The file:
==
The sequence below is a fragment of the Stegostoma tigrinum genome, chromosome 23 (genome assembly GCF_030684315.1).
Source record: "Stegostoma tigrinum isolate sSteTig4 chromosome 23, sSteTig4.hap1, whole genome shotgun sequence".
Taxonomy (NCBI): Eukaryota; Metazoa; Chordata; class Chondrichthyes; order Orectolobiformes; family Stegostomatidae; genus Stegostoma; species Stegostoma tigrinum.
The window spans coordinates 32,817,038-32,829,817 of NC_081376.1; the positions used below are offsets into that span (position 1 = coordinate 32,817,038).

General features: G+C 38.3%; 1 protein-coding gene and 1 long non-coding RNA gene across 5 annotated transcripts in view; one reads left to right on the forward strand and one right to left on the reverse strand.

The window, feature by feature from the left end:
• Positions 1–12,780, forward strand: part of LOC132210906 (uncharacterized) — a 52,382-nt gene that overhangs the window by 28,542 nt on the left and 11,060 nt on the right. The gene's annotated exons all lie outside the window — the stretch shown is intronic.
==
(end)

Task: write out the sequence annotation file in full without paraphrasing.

The sequence below is a fragment of the Stegostoma tigrinum genome, chromosome 23 (genome assembly GCF_030684315.1).
Source record: "Stegostoma tigrinum isolate sSteTig4 chromosome 23, sSteTig4.hap1, whole genome shotgun sequence".
Taxonomy (NCBI): Eukaryota; Metazoa; Chordata; class Chondrichthyes; order Orectolobiformes; family Stegostomatidae; genus Stegostoma; species Stegostoma tigrinum.
The window spans coordinates 32,817,038-32,829,817 of NC_081376.1; the positions used below are offsets into that span (position 1 = coordinate 32,817,038).

General features: G+C 38.3%; 1 protein-coding gene and 1 long non-coding RNA gene across 5 annotated transcripts in view; one reads left to right on the forward strand and one right to left on the reverse strand.

The window, feature by feature from the left end:
• Positions 1–12,780, forward strand: part of LOC132210906 (uncharacterized) — a 52,382-nt gene that overhangs the window by 28,542 nt on the left and 11,060 nt on the right. The gene's annotated exons all lie outside the window — the stretch shown is intronic.